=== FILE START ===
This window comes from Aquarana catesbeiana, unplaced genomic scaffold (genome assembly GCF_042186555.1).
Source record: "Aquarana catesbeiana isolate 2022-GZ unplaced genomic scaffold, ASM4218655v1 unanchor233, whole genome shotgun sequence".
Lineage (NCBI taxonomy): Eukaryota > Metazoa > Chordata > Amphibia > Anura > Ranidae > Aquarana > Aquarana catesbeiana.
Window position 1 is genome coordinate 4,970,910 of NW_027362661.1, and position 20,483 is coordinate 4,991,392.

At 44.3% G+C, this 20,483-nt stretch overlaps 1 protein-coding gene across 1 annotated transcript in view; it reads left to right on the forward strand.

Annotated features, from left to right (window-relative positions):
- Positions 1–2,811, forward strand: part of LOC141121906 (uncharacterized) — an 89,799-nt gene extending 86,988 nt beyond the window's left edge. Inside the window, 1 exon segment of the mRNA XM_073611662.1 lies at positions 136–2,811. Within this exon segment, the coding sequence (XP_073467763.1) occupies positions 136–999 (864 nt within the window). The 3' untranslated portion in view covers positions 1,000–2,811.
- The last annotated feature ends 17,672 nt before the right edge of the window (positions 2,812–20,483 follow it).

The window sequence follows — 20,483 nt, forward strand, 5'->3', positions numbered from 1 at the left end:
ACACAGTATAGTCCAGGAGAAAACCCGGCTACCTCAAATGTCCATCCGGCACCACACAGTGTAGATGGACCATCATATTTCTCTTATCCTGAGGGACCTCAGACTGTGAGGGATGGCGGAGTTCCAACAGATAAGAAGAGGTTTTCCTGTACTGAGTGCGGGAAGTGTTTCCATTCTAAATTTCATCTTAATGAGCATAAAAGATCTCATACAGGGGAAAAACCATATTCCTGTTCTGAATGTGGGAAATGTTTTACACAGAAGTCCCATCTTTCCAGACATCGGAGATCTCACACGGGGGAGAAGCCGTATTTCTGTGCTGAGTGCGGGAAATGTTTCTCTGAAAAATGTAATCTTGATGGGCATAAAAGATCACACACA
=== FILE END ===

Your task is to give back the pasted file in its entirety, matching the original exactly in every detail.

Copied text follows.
This window comes from Aquarana catesbeiana, unplaced genomic scaffold (genome assembly GCF_042186555.1).
Source record: "Aquarana catesbeiana isolate 2022-GZ unplaced genomic scaffold, ASM4218655v1 unanchor233, whole genome shotgun sequence".
Lineage (NCBI taxonomy): Eukaryota > Metazoa > Chordata > Amphibia > Anura > Ranidae > Aquarana > Aquarana catesbeiana.
Window position 1 is genome coordinate 4,970,910 of NW_027362661.1, and position 20,483 is coordinate 4,991,392.

At 44.3% G+C, this 20,483-nt stretch overlaps 1 protein-coding gene across 1 annotated transcript in view; it reads left to right on the forward strand.

Annotated features, from left to right (window-relative positions):
- Positions 1–2,811, forward strand: part of LOC141121906 (uncharacterized) — an 89,799-nt gene extending 86,988 nt beyond the window's left edge. Inside the window, 1 exon segment of the mRNA XM_073611662.1 lies at positions 136–2,811. Within this exon segment, the coding sequence (XP_073467763.1) occupies positions 136–999 (864 nt within the window). The 3' untranslated portion in view covers positions 1,000–2,811.
- The last annotated feature ends 17,672 nt before the right edge of the window (positions 2,812–20,483 follow it).

The window sequence follows — 20,483 nt, forward strand, 5'->3', positions numbered from 1 at the left end:
ACACAGTATAGTCCAGGAGAAAACCCGGCTACCTCAAATGTCCATCCGGCACCACACAGTGTAGATGGACCATCATATTTCTCTTATCCTGAGGGACCTCAGACTGTGAGGGATGGCGGAGTTCCAACAGATAAGAAGAGGTTTTCCTGTACTGAGTGCGGGAAGTGTTTCCATTCTAAATTTCATCTTAATGAGCATAAAAGATCTCATACAGGGGAAAAACCATATTCCTGTTCTGAATGTGGGAAATGTTTTACACAGAAGTCCCATCTTTCCAGACATCGGAGATCTCACACGGGGGAGAAGCCGTATTTCTGTGCTGAGTGCGGGAAATGTTTCTCTGAAAAATGTAATCTTGATGGGCATAAAAGATCACACACA